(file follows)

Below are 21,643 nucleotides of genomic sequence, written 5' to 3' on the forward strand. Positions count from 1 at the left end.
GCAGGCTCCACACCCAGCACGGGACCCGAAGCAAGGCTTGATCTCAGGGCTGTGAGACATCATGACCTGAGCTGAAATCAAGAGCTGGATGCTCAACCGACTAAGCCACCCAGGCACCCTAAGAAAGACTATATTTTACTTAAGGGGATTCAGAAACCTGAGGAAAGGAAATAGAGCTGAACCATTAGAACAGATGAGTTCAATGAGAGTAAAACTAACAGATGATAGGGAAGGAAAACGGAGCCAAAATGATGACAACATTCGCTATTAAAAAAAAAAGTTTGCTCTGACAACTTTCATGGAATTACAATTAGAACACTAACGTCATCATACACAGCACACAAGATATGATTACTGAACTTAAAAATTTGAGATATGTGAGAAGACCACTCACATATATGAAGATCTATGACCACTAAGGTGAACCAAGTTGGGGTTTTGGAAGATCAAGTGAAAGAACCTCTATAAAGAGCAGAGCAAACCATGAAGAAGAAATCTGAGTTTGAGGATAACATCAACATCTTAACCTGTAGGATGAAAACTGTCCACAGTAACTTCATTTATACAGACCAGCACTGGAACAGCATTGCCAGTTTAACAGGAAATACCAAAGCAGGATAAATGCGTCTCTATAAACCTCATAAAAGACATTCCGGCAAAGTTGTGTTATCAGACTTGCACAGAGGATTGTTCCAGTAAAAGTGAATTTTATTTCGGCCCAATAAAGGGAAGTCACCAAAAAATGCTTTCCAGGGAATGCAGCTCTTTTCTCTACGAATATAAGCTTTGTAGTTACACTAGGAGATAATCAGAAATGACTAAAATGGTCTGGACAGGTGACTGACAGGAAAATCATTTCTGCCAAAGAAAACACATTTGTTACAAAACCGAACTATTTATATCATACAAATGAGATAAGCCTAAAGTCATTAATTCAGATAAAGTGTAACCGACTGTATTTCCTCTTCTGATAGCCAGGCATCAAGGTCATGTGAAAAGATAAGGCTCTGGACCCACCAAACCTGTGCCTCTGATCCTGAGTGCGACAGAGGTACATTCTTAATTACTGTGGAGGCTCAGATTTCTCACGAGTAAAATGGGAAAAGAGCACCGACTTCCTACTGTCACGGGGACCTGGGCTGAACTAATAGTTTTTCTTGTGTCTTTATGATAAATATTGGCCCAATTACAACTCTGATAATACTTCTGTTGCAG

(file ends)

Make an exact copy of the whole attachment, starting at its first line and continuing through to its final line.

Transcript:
Below are 21,643 nucleotides of genomic sequence, written 5' to 3' on the forward strand. Positions count from 1 at the left end.
GCAGGCTCCACACCCAGCACGGGACCCGAAGCAAGGCTTGATCTCAGGGCTGTGAGACATCATGACCTGAGCTGAAATCAAGAGCTGGATGCTCAACCGACTAAGCCACCCAGGCACCCTAAGAAAGACTATATTTTACTTAAGGGGATTCAGAAACCTGAGGAAAGGAAATAGAGCTGAACCATTAGAACAGATGAGTTCAATGAGAGTAAAACTAACAGATGATAGGGAAGGAAAACGGAGCCAAAATGATGACAACATTCGCTATTAAAAAAAAAAGTTTGCTCTGACAACTTTCATGGAATTACAATTAGAACACTAACGTCATCATACACAGCACACAAGATATGATTACTGAACTTAAAAATTTGAGATATGTGAGAAGACCACTCACATATATGAAGATCTATGACCACTAAGGTGAACCAAGTTGGGGTTTTGGAAGATCAAGTGAAAGAACCTCTATAAAGAGCAGAGCAAACCATGAAGAAGAAATCTGAGTTTGAGGATAACATCAACATCTTAACCTGTAGGATGAAAACTGTCCACAGTAACTTCATTTATACAGACCAGCACTGGAACAGCATTGCCAGTTTAACAGGAAATACCAAAGCAGGATAAATGCGTCTCTATAAACCTCATAAAAGACATTCCGGCAAAGTTGTGTTATCAGACTTGCACAGAGGATTGTTCCAGTAAAAGTGAATTTTATTTCGGCCCAATAAAGGGAAGTCACCAAAAAATGCTTTCCAGGGAATGCAGCTCTTTTCTCTACGAATATAAGCTTTGTAGTTACACTAGGAGATAATCAGAAATGACTAAAATGGTCTGGACAGGTGACTGACAGGAAAATCATTTCTGCCAAAGAAAACACATTTGTTACAAAACCGAACTATTTATATCATACAAATGAGATAAGCCTAAAGTCATTAATTCAGATAAAGTGTAACCGACTGTATTTCCTCTTCTGATAGCCAGGCATCAAGGTCATGTGAAAAGATAAGGCTCTGGACCCACCAAACCTGTGCCTCTGATCCTGAGTGCGACAGAGGTACATTCTTAATTACTGTGGAGGCTCAGATTTCTCACGAGTAAAATGGGAAAAGAGCACCGACTTCCTACTGTCACGGGGACCTGGGCTGAACTAATAGTTTTTCTTGTGTCTTTATGATAAATATTGGCCCAATTACAACTCTGATAATACTTCTGTTGCAG